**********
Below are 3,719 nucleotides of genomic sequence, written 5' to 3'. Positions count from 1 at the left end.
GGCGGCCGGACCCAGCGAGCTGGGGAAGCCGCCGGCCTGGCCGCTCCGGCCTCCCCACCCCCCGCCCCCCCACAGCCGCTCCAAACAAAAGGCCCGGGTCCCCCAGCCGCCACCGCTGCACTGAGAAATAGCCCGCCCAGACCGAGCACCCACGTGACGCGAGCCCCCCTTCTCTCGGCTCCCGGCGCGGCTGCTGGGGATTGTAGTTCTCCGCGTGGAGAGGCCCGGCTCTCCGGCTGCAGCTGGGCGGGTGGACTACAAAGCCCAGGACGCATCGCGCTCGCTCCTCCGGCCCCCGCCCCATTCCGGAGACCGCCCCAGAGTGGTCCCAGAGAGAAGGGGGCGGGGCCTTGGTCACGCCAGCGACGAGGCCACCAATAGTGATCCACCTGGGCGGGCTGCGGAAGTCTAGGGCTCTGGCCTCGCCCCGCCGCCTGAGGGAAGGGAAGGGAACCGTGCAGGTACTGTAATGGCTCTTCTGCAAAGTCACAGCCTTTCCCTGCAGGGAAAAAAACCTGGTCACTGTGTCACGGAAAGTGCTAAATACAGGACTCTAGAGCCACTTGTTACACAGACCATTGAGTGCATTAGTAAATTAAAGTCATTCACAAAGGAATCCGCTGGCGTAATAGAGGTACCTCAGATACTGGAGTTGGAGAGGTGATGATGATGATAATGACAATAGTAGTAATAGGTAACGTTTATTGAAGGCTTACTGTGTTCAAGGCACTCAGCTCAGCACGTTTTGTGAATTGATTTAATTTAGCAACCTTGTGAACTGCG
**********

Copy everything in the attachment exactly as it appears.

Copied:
Below are 3,719 nucleotides of genomic sequence, written 5' to 3'. Positions count from 1 at the left end.
GGCGGCCGGACCCAGCGAGCTGGGGAAGCCGCCGGCCTGGCCGCTCCGGCCTCCCCACCCCCCGCCCCCCCACAGCCGCTCCAAACAAAAGGCCCGGGTCCCCCAGCCGCCACCGCTGCACTGAGAAATAGCCCGCCCAGACCGAGCACCCACGTGACGCGAGCCCCCCTTCTCTCGGCTCCCGGCGCGGCTGCTGGGGATTGTAGTTCTCCGCGTGGAGAGGCCCGGCTCTCCGGCTGCAGCTGGGCGGGTGGACTACAAAGCCCAGGACGCATCGCGCTCGCTCCTCCGGCCCCCGCCCCATTCCGGAGACCGCCCCAGAGTGGTCCCAGAGAGAAGGGGGCGGGGCCTTGGTCACGCCAGCGACGAGGCCACCAATAGTGATCCACCTGGGCGGGCTGCGGAAGTCTAGGGCTCTGGCCTCGCCCCGCCGCCTGAGGGAAGGGAAGGGAACCGTGCAGGTACTGTAATGGCTCTTCTGCAAAGTCACAGCCTTTCCCTGCAGGGAAAAAAACCTGGTCACTGTGTCACGGAAAGTGCTAAATACAGGACTCTAGAGCCACTTGTTACACAGACCATTGAGTGCATTAGTAAATTAAAGTCATTCACAAAGGAATCCGCTGGCGTAATAGAGGTACCTCAGATACTGGAGTTGGAGAGGTGATGATGATGATAATGACAATAGTAGTAATAGGTAACGTTTATTGAAGGCTTACTGTGTTCAAGGCACTCAGCTCAGCACGTTTTGTGAATTGATTTAATTTAGCAACCTTGTGAACTGCG